On Travel and Gratitude

February 27, 2018
Sunrise in Costa Rica

I have made my way to gate E36 without a hitch. I have my passport in the smallest zipper pocket, right where I can easily access it, and my plane ticket secured in my side jacket pocket, also zipped. I refrained from going to get gummy bears and instead get into line after Zone 2 was announced, just as I was instructed. I have checked my seat number and committed it to memory to make sure I don’t cause anyone around me confusion or discomfort.

So here I am, finally settling into my seat, patting myself heartily on the back for successfully making my last plane that is headed to the writing retreat I bought myself for my birthday. “I fucking did it,” I am congratulating myself. But what I am more accurately saying is in the voice of my inner five-year old:  “I can do it all by myself.”

Which begs the question: why does this feel like such an accomplishment? And, more importantly, will it ever stop feeling like one? I mean, this is not my 6th birthday, it’s my 40th. Being able to follow signs in the terminal for Gate E should be something someone of my age is quite capable of doing.

Anything we accomplish outside of our comfort zone is going to feel like a feat, like mission accomplished.

So why, I am wondering, does being able to handle adult activities like cooking dinner while at the same time successfully remembering to turn off the stove; finding my gate in the airport while also factoring in the time change; or keeping my children alive by remembering to do such things as feed them and bathe them, feel like such a great achievements? Haven’t I been old enough to do adult things alone for, like, two decades by now?

I’m not sure if it’s just me, but for some reason, the fact that I’m an actual adult who has been allowed to take care of a home, a mode of transportation, and the lives of three young boys feels mystifying. What test have I passed to earn such heavy responsibilities?

Here’s what I have settled on: anything we accomplish outside of our comfort zone is going to feel like a feat, like mission accomplished. And apparently, being an adult is still foreign territory to me, and to be honest, I hope it always will be, or the choose-your-own-adventure might become all too predictable.

We need to celebrate our own victories, our own journeys—to be ready to press one open palm into the other, life lines connected in a silent prayer, whispering gratitude to ourselves.

I can still remember, when I was about twenty-five, driving through an intersection in downtown Pittsburgh after a few glasses of wine, when I made an illegal left turn. It feels important to note that I didn’t make the illegal turn because I was drunk, I made it because the intersection was confusing. A hefty policeman approached my driver’s side window ready to battle.

I whined like a toddler who didn’t get her way and he disciplined and reprimanded me for my carelessness. He asked for my credentials and then went to check them in his car while the fear of consequences began growing inside me. When he returned, he handed back my license and told me he wanted to let me go. This was a tremendously generous act and I instantly transformed into a giddy schoolgirl who had just dodged being grounded.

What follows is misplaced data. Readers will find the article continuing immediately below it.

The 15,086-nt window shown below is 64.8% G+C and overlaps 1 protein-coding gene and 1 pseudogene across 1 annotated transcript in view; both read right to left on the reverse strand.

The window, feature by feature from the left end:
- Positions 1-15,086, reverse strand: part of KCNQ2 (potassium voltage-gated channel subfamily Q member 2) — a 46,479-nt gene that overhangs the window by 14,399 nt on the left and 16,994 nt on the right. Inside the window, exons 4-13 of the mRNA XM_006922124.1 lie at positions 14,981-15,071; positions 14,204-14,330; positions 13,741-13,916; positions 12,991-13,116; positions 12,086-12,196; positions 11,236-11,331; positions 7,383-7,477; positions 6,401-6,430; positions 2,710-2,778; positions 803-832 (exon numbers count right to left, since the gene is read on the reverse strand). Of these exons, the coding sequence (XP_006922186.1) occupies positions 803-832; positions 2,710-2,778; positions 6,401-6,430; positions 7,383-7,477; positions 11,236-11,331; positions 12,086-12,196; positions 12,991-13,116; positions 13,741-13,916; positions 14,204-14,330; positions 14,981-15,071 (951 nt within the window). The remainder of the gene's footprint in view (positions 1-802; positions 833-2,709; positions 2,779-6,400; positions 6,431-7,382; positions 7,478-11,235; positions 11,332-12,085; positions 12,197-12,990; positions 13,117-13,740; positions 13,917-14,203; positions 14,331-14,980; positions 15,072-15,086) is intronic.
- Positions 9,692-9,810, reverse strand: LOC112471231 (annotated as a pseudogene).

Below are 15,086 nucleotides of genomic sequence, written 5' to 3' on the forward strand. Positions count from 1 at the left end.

“High five,” I said, sticking my hand out the window.

“No,” he grunted. “No high five.”

“Oh come on,” I protested.  He didn’t respond, just stuck his hand partway through my window so I could slap it, but I swear, out of the corner of his mouth, I saw a smile.

Maybe I’m this way because I get to work with children, coaching gymnastics. We laugh when other kids fart or trip or an inconspicuous dribble of slobber slides down their chin during a backhandspring. We play games. The relationship is simple: I ask them to follow directions and they do. It doesn’t matter where those directions lead as long as they trust me to get them where they want to be.

But when we get older, no one is going to lead us there but ourselves.  If we have somewhere we want to go, we’re most likely going to have to drive there ourselves. And if we are lucky enough to finally arrive, friends or family might not be as readily available as a coach, to give us that high five.

So we need to celebrate our own victories, our own journeys—to be ready to press one open palm into the other, life lines connected in a silent prayer, whispering gratitude to ourselves.  For, no matter how old we are, getting where we need to go, getting what we need to get done without someone else’s encouragement or forcing us to do the work, is a daily little miracle that deserves recognition, most importantly from within.

On Travel and Gratitude

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Have you enjoyed traveling to Costa Rica? What where your impressions? Email us to share your experience and advice with the Pink Pangea community. We can’t wait to hear from you. Top photo by Unsplash. 

On Travel and Gratitude

About Lainy Carslaw

Lainy Carslaw is a mom, gymnastics coach, and writer from Pittsburgh Pennsylvania. She has her undergraduate degree in Poetry from the University of Pittsburgh, and an MFA in Fiction from Chatham University. Her work can be found in The Madwomen in the Attic Anthologies, The Nasty Women/ Bad Hombre Anthology, and Technique Magazine. She is also a regular contributor to her local newspaper, The Hampton News and has hopes of publishing her first novel, Regrip in the near future.

One thought on “On Travel and Gratitude

  1. February 28, 2018

    I love this, it rings so true! Especially during travel, it feels so amazing just to get the little things right, it’s what keeps you going.

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